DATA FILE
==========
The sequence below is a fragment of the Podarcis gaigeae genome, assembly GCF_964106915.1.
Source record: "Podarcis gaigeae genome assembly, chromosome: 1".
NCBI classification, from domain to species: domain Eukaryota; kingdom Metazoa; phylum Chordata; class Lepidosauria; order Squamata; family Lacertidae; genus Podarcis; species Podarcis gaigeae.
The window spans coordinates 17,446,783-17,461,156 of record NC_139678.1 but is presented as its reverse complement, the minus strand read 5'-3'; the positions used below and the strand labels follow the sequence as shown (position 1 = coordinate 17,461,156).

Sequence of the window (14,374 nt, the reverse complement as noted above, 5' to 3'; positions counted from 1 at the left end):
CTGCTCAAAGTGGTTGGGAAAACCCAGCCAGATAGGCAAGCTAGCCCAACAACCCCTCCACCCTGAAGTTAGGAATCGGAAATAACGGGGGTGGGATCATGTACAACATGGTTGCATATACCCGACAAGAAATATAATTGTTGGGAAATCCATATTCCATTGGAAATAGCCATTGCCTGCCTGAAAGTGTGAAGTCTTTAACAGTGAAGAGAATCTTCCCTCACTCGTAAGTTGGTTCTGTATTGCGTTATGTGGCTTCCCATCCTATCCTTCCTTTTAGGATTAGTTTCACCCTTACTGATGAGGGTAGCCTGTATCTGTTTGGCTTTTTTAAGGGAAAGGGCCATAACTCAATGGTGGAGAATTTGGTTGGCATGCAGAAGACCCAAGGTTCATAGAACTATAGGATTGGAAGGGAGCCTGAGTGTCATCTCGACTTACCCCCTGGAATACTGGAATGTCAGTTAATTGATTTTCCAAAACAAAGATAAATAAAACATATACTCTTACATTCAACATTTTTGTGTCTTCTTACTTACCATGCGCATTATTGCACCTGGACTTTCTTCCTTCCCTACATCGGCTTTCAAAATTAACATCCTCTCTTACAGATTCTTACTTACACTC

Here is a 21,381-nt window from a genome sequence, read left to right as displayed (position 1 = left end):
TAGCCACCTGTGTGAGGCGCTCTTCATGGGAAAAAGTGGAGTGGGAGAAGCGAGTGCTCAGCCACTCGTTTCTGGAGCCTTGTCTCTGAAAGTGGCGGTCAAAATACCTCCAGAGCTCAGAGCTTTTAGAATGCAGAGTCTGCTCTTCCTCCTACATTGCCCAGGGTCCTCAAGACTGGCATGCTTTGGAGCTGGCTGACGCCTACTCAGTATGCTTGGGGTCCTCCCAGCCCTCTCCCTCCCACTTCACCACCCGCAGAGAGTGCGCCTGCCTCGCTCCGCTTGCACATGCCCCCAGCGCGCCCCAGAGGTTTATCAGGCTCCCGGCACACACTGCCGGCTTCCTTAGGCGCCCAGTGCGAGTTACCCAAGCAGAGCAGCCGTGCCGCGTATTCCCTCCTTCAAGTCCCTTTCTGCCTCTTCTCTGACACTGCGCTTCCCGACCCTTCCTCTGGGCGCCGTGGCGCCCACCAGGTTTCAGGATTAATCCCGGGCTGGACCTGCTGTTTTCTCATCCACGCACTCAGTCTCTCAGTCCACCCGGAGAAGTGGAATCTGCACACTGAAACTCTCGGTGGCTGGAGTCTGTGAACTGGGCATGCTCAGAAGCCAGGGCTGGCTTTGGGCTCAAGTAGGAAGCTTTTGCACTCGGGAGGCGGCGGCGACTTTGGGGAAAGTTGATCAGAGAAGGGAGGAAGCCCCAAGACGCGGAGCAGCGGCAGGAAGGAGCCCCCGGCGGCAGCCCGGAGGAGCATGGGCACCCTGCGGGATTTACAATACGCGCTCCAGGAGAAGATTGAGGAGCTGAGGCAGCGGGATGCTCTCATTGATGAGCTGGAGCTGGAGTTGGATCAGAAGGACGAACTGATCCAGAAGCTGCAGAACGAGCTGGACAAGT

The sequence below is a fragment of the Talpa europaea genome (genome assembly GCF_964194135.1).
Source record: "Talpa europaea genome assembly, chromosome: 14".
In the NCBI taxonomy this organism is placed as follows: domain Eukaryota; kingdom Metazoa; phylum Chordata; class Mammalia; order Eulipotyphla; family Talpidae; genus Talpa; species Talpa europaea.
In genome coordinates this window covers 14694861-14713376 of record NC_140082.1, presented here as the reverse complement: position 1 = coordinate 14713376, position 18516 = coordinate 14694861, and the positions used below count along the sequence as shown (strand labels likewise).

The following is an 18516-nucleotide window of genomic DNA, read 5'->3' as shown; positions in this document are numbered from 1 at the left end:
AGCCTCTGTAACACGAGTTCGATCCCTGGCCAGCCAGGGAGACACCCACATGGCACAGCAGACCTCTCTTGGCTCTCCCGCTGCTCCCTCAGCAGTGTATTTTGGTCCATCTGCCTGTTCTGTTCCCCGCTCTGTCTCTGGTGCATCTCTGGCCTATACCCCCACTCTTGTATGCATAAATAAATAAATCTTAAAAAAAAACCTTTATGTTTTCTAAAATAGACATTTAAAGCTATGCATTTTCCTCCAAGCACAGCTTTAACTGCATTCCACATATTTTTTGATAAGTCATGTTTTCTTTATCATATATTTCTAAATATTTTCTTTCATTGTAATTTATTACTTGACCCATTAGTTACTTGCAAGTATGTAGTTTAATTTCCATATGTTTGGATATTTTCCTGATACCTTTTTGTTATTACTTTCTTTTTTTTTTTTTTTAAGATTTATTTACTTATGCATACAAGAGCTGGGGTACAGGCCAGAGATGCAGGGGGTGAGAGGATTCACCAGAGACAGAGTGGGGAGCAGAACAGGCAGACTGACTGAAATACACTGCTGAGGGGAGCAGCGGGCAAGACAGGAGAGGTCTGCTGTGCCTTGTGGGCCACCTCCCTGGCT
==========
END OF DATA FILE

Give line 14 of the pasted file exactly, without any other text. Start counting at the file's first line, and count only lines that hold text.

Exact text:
AGCCTCTGTAACACGAGTTCGATCCCTGGCCAGCCAGGGAGACACCCACATGGCACAGCAGACCTCTCTTGGCTCTCCCGCTGCTCCCTCAGCAGTGTATTTTGGTCCATCTGCCTGTTCTGTTCCCCGCTCTGTCTCTGGTGCATCTCTGGCCTATACCCCCACTCTTGTATGCATAAATAAATAAATCTTAAAAAAAAACCTTTATGTTTTCTAAAATAGACATTTAAAGCTATGCATTTTCCTCCAAGCACAGCTTTAACTGCATTCCACATATTTTTTGATAAGTCATGTTTTCTTTATCATATATTTCTAAATATTTTCTTTCATTGTAATTTATTACTTGACCCATTAGTTACTTGCAAGTATGTAGTTTAATTTCCATATGTTTGGATATTTTCCTGATACCTTTTTGTTATTACTTTCTTTTTTTTTTTTTTTAAGATTTATTTACTTATGCATACAAGAGCTGGGGTACAGGCCAGAGATGCAGGGGGTGAGAGGATTCACCAGAGACAGAGTGGGGAGCAGAACAGGCAGACTGACTGAAATACACTGCTGAGGGGAGCAGCGGGCAAGACAGGAGAGGTCTGCTGTGCCTTGTGGGCCACCTCCCTGGCT